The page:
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Friday, March 14, 2014

Bugs, NOT Robbers Close Police Station!

Admittedly, I can be cheeky and without a doubt have a rather odd sense of humour - just ask those involved in what I refer to as "social experiments"!  Apparently, to some substituting decaf coffee in the morning is not shall we say a laughing matter?!    Similarly, the topics of the Talk Clean To Me blog do not often leave much wiggle room for humour, after all HAIs cause infections and can lead to death and that's no laughing matter.  

However, there are times when an infection caused by a bug can be downright comical.  Case in point is an article I came across over the weekend "Legionnaires' bacteria shuts down Dartmouth PD".   I'm not downplaying Legionella and its ability to cause outbreaks.  However, Legionnaires’ disease is not a common disease, and the risk of getting it is generally quite low in part due to the fact that it cannot spread from one person to another.  In fact, if 100 people are exposed to Legionella, fewer than 5 of them will get Legionnaire’s disease.   From a risk perspective, people are at greater risk of developing the disease if over 40 years of age (crap..), if they smoke, if they are alcoholics, if they have chronic lung disease (does asthma count?),  kidney disease, diabetes or have weakened immune systems.

So, let's go back to Dartmouth's Police Station.  A single officer got sick sometime in February.  Tests showed that the officer had Legionnaires' disease.  In determining where the infection was picked up from the station was checked and low and behold Legionella was found in the department's hot water system.  As a result out of "an abundance of caution," officials decided to close down the building as they want to make sure everyone is safe because the employees deserve a safe work environment.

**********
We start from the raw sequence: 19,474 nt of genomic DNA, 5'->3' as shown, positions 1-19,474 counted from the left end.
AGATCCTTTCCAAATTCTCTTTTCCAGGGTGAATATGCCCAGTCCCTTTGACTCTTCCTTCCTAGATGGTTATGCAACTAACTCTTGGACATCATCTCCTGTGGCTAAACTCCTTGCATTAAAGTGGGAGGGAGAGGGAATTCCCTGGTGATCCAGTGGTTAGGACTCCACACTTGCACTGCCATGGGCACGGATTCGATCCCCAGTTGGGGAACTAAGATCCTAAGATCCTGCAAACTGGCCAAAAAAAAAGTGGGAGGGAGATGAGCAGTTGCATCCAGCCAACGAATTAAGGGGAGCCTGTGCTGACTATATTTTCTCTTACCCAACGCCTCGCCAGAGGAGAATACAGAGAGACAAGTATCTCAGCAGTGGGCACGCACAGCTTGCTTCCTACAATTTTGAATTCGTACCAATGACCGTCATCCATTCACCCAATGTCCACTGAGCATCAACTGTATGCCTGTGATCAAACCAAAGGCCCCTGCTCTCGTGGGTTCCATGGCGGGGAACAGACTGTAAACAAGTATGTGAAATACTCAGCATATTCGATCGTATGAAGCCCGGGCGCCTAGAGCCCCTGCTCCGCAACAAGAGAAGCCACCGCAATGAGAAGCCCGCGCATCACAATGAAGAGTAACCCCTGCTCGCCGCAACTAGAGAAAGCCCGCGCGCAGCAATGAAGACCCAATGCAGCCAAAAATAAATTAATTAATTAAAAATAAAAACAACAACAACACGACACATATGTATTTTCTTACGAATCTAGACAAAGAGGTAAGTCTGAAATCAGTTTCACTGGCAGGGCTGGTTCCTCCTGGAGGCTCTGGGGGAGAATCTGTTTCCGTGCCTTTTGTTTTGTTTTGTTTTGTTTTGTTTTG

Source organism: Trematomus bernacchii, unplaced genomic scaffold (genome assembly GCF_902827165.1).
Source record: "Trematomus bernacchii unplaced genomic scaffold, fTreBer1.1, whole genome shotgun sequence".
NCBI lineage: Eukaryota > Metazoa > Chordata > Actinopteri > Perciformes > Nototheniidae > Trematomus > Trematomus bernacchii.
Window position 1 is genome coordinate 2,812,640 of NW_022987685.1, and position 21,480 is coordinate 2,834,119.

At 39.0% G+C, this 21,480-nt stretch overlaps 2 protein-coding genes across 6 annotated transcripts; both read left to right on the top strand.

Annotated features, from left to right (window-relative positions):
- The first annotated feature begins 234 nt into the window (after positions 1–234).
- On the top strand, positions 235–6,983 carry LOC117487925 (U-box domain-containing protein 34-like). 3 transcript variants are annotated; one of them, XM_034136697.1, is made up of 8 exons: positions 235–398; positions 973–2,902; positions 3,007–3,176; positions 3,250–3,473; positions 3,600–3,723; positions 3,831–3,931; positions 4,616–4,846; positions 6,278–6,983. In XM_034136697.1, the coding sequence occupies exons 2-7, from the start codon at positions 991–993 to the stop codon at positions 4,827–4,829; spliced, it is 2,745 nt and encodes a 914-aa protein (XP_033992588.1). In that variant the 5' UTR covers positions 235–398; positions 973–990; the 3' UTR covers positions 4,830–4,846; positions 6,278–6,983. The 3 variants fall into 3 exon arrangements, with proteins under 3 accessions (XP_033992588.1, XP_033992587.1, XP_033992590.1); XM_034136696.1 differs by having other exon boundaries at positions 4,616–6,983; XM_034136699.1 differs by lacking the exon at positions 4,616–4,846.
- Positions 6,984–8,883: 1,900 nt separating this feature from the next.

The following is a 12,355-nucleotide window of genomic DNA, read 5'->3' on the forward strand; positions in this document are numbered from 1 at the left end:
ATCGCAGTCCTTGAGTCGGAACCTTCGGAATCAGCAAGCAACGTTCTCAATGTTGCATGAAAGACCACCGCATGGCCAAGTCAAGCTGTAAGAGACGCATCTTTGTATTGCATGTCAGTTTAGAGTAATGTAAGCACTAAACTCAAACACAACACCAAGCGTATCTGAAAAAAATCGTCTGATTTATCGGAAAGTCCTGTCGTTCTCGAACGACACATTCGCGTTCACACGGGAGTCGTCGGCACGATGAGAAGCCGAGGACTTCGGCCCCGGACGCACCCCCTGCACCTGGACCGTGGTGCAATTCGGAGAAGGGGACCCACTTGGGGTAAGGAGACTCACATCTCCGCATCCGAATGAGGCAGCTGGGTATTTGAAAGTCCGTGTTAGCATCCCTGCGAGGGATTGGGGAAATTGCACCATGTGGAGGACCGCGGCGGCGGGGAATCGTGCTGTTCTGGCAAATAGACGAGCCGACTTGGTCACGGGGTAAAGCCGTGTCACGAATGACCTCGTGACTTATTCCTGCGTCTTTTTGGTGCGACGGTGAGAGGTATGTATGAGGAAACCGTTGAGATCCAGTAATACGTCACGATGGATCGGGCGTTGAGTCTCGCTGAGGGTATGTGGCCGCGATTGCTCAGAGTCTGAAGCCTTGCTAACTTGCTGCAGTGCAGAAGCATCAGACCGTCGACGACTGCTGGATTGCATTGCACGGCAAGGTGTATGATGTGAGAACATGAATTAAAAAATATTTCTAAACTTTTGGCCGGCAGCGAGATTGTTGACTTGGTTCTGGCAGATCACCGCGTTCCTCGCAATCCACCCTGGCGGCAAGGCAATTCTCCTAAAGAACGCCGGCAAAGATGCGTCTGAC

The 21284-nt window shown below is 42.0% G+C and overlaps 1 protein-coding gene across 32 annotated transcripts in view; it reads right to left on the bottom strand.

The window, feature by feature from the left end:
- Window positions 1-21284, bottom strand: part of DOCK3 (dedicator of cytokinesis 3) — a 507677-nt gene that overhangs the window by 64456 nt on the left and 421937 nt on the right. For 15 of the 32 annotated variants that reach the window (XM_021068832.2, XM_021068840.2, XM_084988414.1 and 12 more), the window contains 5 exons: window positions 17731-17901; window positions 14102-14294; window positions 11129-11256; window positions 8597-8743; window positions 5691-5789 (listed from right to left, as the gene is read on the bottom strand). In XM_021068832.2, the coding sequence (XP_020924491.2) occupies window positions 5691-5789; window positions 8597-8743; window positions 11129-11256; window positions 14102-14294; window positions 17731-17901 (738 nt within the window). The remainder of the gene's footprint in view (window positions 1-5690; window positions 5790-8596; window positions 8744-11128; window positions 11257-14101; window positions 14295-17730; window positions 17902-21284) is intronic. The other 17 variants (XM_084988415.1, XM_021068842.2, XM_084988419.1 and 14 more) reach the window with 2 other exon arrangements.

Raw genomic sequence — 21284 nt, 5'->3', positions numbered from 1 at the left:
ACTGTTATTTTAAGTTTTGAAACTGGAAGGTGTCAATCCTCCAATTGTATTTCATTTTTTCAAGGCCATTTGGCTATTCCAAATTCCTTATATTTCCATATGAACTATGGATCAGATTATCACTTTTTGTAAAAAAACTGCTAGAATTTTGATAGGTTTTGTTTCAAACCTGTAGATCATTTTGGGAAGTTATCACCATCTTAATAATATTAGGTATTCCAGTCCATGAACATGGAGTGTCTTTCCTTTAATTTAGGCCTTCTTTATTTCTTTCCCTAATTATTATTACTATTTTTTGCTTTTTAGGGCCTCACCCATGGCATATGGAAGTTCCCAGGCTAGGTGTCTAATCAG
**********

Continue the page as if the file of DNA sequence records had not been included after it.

Let's do a quick review of the situation.  A total of 82 employees, including 67 police officers work out of the police station.   For simplicity sake, I am going to assume all 82 employees are police officers and apply the statistics I found on age distribution of police officers.  This would give us 6.7 people under 24 yrs of age, 56 between 25 and 44, 19 between 45 and 65 and 0.2 of a person who is older than 65.  Ignoring health conditions of the officers (we do not need to get into stereotyping) and simply focus on age based on the risk for acquiring Legionaries disease only those 40 years and up should be concerned.  I'm going to assume of the 56.1 people in the 25 to 44 age range, that a third or 16.8 people are above 40.  So, that would give us a total of 36.03 people that could be at risk for acquiring Legionnaire's disease, but don't forget that for every 100 people less than 5 will be affected.   So, I think we could be safe to say that their 1 illness is about what they can or could expect!

Certainly, this highlights there is an obvious need for a preventative maintenance program for the police station's water supply, but does anyone else find the fact that this hit the news comical?  A police station shuts down out of caution to protect their staff when a single officer became ill with a bug that DOES NOT transmit from person to person when almost 100,000 people die each year from HAIs and a further 1.7 Million people are infected?

People get infected every day in hospitals due to HAIs.  People die every day in hospitals due to HAIs.  Why then are senior hospital officials not shutting their doors to ensure patients and staff are kept safe?  Do healthcare workers not deserve a safe work environment?  Do patients not deserve safe healthcare? If a police department is willing to do everything they can to remediate the problem before we go back in, why can healthcare not do the same?

Bugging Off!



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